Really, we should be immune to the San Francisco Giants’ flair for the dramatic. But then they do something we just didn’t see coming.
Duane Kuiper said it best: “You think you know, but you just don’t know.”
After Hunter Pence struck out to open the bottom of the 10th inning, manager Bruce Bochy sent Guillermo Quiroz to the play to face Brandon League. Quiroz was the Giants’ last available position player on the bench.
After loading the bases with one out in the ninth and failing to score with their best hitter at the plate — Buster Posey grounded into a double play — it didn’t look promising in the 10th with one out and Quiroz at the plate.
Then the reserve catcher who only had eight plate appearances so far this season served a League pitch into the left-field bleachers for the second game-winning home run in as many nights.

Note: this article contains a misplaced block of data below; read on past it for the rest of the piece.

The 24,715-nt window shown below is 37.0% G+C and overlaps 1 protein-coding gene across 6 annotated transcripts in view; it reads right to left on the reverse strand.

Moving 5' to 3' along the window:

It was only Quiroz’s third career home run in 110 big-league games spanning over nine seasons from 2004-2013. He hadn’t homered in a big-league game since 2008.
It was the Giants’ fifth consecutive victory — including the last four in which the Giants hit a go-ahead home run in the eighth inning or later:
- Tuesday, Pablo Sandoval, two-run HR, 9th inning vs. Arizona
- Wednesday, Belt, three-run HR, 8th inning vs. Arizona
- Friday, Buster Posey, solo HR, 9th inning vs. LA Dodgers
- Saturday, Guillermo Quiroz, solo HR, 10th inning vs. LA Dodgers
OTHER WILD NOTES FROM SATURDAY
- The Giants looked as if they were headed to an easy win as they took a 5-0 lead after three innings thanks to Ryan Vogelsong’s first start of the season in which he opened with three scoreless innings. After the Dodgers scored a run in the fourth, the Giants responded to take a 6-1. Then the Dodgers tallied for seven runs in the fifth.
- As bad a seven-run inning looks, Vogelsong did not get help from his defense. Shortstop Brandon Crawford double-clutched on a potential double-play ball, resulting in only one out. If the Giants turn two there, the Dodgers likely score only one run that inning.